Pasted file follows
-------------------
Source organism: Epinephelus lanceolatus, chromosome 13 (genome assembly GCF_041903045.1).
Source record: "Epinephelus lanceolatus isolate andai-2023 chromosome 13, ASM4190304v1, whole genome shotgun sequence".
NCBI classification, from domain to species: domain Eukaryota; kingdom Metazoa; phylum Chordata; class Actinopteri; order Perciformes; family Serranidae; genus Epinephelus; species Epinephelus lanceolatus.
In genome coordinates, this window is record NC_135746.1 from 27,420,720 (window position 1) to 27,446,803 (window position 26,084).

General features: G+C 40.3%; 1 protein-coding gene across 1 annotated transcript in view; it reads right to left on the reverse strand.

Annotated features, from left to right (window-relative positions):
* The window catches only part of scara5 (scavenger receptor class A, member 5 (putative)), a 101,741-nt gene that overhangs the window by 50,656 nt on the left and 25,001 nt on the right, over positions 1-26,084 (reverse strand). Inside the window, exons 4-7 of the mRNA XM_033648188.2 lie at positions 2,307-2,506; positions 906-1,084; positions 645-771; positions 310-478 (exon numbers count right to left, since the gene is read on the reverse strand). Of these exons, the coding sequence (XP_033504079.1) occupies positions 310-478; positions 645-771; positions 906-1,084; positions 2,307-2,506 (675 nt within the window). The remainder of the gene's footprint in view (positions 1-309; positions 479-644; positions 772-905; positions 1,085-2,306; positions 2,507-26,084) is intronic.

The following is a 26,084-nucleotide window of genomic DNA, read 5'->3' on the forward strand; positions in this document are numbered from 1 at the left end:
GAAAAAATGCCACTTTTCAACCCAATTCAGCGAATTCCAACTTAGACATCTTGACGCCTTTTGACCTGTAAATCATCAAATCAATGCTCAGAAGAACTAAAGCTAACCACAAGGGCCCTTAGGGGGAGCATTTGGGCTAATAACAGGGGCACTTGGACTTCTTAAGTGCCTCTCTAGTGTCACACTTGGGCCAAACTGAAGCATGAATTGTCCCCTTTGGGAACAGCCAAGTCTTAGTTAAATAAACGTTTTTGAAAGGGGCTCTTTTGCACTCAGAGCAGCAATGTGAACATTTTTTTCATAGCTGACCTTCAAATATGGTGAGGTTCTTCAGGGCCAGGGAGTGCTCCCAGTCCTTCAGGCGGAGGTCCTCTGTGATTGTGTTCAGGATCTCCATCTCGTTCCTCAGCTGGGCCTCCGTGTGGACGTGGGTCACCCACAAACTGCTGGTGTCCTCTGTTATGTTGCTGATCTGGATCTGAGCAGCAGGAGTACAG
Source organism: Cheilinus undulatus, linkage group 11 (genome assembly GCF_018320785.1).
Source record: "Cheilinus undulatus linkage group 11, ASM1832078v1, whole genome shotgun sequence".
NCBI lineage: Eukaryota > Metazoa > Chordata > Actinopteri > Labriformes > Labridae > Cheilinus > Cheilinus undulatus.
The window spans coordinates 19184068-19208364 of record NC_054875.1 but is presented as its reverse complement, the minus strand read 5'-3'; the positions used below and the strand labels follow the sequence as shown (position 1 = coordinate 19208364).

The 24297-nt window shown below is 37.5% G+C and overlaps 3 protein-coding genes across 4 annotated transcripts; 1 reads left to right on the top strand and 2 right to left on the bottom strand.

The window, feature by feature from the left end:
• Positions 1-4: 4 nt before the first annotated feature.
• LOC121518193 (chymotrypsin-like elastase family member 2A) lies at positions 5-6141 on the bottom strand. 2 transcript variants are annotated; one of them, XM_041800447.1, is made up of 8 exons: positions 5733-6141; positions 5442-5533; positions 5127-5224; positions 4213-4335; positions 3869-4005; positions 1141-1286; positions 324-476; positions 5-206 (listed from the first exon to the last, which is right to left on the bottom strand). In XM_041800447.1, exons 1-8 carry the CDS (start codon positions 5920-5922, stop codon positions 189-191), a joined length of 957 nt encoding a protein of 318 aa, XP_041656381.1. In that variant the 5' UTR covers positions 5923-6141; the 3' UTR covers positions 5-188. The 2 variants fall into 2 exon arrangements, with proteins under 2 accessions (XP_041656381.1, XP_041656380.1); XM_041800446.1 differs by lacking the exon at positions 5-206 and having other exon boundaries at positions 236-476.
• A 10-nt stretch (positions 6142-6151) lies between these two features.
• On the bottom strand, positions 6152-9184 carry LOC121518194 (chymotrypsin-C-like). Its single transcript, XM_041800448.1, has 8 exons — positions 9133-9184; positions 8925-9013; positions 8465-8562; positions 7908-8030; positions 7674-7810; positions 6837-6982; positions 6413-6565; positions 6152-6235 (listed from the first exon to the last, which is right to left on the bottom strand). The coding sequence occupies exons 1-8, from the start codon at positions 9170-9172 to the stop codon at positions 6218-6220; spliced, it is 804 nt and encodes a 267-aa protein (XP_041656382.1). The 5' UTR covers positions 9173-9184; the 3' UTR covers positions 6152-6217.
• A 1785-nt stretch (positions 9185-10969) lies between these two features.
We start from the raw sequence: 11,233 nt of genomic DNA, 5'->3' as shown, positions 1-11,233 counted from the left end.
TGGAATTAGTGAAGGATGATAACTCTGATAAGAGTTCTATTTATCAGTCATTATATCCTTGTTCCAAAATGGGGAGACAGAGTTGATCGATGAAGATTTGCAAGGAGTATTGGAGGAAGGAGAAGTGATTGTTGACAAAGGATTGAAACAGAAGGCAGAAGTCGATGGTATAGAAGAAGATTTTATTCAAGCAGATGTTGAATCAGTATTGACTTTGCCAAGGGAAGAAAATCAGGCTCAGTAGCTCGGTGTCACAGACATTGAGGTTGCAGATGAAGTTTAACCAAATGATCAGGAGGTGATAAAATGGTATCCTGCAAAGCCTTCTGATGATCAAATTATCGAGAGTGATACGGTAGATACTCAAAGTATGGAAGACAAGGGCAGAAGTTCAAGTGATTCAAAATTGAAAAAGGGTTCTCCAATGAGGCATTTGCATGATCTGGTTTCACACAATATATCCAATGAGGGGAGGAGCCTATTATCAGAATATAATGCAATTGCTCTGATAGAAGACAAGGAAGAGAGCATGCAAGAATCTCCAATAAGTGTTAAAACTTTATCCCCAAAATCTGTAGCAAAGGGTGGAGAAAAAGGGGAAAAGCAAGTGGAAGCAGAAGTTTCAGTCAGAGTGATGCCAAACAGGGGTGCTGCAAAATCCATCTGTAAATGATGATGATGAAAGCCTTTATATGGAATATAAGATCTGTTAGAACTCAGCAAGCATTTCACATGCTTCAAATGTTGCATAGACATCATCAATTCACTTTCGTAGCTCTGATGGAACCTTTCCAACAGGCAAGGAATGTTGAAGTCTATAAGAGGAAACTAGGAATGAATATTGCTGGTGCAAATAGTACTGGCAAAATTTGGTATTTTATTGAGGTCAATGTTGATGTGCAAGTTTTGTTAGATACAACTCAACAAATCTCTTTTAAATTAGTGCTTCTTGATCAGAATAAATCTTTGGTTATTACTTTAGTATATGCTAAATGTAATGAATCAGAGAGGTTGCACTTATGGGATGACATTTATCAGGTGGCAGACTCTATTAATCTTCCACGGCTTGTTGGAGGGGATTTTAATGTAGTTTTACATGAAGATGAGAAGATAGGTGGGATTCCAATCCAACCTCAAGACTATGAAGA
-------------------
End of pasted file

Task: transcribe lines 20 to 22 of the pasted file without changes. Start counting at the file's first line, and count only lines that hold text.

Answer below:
• A 1785-nt stretch (positions 9185-10969) lies between these two features.
We start from the raw sequence: 11,233 nt of genomic DNA, 5'->3' as shown, positions 1-11,233 counted from the left end.
TGGAATTAGTGAAGGATGATAACTCTGATAAGAGTTCTATTTATCAGTCATTATATCCTTGTTCCAAAATGGGGAGACAGAGTTGATCGATGAAGATTTGCAAGGAGTATTGGAGGAAGGAGAAGTGATTGTTGACAAAGGATTGAAACAGAAGGCAGAAGTCGATGGTATAGAAGAAGATTTTATTCAAGCAGATGTTGAATCAGTATTGACTTTGCCAAGGGAAGAAAATCAGGCTCAGTAGCTCGGTGTCACAGACATTGAGGTTGCAGATGAAGTTTAACCAAATGATCAGGAGGTGATAAAATGGTATCCTGCAAAGCCTTCTGATGATCAAATTATCGAGAGTGATACGGTAGATACTCAAAGTATGGAAGACAAGGGCAGAAGTTCAAGTGATTCAAAATTGAAAAAGGGTTCTCCAATGAGGCATTTGCATGATCTGGTTTCACACAATATATCCAATGAGGGGAGGAGCCTATTATCAGAATATAATGCAATTGCTCTGATAGAAGACAAGGAAGAGAGCATGCAAGAATCTCCAATAAGTGTTAAAACTTTATCCCCAAAATCTGTAGCAAAGGGTGGAGAAAAAGGGGAAAAGCAAGTGGAAGCAGAAGTTTCAGTCAGAGTGATGCCAAACAGGGGTGCTGCAAAATCCATCTGTAAATGATGATGATGAAAGCCTTTATATGGAATATAAGATCTGTTAGAACTCAGCAAGCATTTCACATGCTTCAAATGTTGCATAGACATCATCAATTCACTTTCGTAGCTCTGATGGAACCTTTCCAACAGGCAAGGAATGTTGAAGTCTATAAGAGGAAACTAGGAATGAATATTGCTGGTGCAAATAGTACTGGCAAAATTTGGTATTTTATTGAGGTCAATGTTGATGTGCAAGTTTTGTTAGATACAACTCAACAAATCTCTTTTAAATTAGTGCTTCTTGATCAGAATAAATCTTTGGTTATTACTTTAGTATATGCTAAATGTAATGAATCAGAGAGGTTGCACTTATGGGATGACATTTATCAGGTGGCAGACTCTATTAATCTTCCACGGCTTGTTGGAGGGGATTTTAATGTAGTTTTACATGAAGATGAGAAGATAGGTGGGATTCCAATCCAACCTCAAGACTATGAAGA